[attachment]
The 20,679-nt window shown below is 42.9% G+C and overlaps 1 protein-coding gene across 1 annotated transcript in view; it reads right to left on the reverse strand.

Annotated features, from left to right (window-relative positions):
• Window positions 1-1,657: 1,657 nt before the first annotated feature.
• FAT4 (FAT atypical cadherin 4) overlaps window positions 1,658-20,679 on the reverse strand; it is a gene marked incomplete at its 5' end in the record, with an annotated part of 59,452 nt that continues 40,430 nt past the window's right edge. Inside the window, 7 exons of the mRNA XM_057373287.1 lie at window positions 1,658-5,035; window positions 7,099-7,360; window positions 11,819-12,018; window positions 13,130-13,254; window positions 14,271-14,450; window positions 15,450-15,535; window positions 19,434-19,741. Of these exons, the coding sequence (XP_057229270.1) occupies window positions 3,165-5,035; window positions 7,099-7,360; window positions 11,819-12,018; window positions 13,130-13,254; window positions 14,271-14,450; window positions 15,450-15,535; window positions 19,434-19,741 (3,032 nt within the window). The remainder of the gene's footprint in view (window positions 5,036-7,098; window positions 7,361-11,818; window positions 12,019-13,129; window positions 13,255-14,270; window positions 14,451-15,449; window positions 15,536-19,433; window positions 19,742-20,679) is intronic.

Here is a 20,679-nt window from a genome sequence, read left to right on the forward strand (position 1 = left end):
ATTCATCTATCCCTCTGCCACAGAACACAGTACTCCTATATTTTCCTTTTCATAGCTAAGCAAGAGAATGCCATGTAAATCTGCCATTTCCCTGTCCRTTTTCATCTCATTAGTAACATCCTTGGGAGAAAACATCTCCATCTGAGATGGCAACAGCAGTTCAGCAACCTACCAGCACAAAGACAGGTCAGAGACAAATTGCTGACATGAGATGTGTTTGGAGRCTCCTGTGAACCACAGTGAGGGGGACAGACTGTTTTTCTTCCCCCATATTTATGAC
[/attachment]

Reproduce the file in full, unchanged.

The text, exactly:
The 20,679-nt window shown below is 42.9% G+C and overlaps 1 protein-coding gene across 1 annotated transcript in view; it reads right to left on the reverse strand.

Annotated features, from left to right (window-relative positions):
• Window positions 1-1,657: 1,657 nt before the first annotated feature.
• FAT4 (FAT atypical cadherin 4) overlaps window positions 1,658-20,679 on the reverse strand; it is a gene marked incomplete at its 5' end in the record, with an annotated part of 59,452 nt that continues 40,430 nt past the window's right edge. Inside the window, 7 exons of the mRNA XM_057373287.1 lie at window positions 1,658-5,035; window positions 7,099-7,360; window positions 11,819-12,018; window positions 13,130-13,254; window positions 14,271-14,450; window positions 15,450-15,535; window positions 19,434-19,741. Of these exons, the coding sequence (XP_057229270.1) occupies window positions 3,165-5,035; window positions 7,099-7,360; window positions 11,819-12,018; window positions 13,130-13,254; window positions 14,271-14,450; window positions 15,450-15,535; window positions 19,434-19,741 (3,032 nt within the window). The remainder of the gene's footprint in view (window positions 5,036-7,098; window positions 7,361-11,818; window positions 12,019-13,129; window positions 13,255-14,270; window positions 14,451-15,449; window positions 15,536-19,433; window positions 19,742-20,679) is intronic.

Here is a 20,679-nt window from a genome sequence, read left to right on the forward strand (position 1 = left end):
ATTCATCTATCCCTCTGCCACAGAACACAGTACTCCTATATTTTCCTTTTCATAGCTAAGCAAGAGAATGCCATGTAAATCTGCCATTTCCCTGTCCRTTTTCATCTCATTAGTAACATCCTTGGGAGAAAACATCTCCATCTGAGATGGCAACAGCAGTTCAGCAACCTACCAGCACAAAGACAGGTCAGAGACAAATTGCTGACATGAGATGTGTTTGGAGRCTCCTGTGAACCACAGTGAGGGGGACAGACTGTTTTTCTTCCCCCATATTTATGAC